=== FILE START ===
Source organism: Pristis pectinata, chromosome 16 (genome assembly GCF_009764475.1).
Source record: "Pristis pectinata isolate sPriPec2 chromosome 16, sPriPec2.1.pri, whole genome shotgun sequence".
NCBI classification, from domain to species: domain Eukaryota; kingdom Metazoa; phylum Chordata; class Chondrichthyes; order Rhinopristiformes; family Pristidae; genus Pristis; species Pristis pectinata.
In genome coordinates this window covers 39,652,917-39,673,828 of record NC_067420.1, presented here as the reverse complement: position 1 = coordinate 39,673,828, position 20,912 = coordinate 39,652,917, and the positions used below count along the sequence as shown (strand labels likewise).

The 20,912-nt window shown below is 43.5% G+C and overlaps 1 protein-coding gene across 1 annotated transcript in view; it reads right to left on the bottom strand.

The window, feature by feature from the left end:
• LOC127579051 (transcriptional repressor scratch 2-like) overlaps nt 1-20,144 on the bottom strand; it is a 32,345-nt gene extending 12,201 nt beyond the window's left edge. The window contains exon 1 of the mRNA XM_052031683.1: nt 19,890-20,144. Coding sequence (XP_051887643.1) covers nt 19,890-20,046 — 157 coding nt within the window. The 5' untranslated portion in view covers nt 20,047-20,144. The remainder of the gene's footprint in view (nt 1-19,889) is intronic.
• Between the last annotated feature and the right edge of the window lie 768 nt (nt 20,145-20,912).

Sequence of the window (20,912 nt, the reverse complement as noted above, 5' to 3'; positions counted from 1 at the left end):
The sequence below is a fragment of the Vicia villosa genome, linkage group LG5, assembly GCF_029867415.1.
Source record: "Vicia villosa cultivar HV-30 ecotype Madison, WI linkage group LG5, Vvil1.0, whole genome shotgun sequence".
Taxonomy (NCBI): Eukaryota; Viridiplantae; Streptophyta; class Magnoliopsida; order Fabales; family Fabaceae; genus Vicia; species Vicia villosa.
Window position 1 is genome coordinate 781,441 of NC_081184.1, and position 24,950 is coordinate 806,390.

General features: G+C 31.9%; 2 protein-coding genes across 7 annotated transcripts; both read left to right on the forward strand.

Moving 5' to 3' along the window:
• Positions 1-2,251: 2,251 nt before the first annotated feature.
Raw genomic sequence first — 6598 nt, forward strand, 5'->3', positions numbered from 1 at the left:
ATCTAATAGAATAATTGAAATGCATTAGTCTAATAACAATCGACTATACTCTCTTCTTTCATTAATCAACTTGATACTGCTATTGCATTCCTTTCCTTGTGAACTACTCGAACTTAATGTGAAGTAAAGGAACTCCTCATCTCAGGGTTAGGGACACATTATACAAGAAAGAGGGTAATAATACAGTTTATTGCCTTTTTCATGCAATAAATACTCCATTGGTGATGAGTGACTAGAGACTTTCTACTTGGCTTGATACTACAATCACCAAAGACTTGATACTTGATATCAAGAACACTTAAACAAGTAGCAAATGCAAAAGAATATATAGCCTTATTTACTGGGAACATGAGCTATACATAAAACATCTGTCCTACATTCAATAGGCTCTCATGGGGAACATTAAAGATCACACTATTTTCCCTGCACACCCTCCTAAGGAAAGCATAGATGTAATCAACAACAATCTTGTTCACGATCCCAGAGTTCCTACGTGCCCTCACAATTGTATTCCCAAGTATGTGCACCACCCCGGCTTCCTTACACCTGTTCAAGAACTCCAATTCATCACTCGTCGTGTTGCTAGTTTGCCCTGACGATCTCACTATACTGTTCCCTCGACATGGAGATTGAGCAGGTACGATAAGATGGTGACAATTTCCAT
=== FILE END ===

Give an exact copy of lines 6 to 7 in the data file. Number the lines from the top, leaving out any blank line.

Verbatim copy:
The window, feature by feature from the left end:
• LOC127579051 (transcriptional repressor scratch 2-like) overlaps nt 1-20,144 on the bottom strand; it is a 32,345-nt gene extending 12,201 nt beyond the window's left edge. The window contains exon 1 of the mRNA XM_052031683.1: nt 19,890-20,144. Coding sequence (XP_051887643.1) covers nt 19,890-20,046 — 157 coding nt within the window. The 5' untranslated portion in view covers nt 20,047-20,144. The remainder of the gene's footprint in view (nt 1-19,889) is intronic.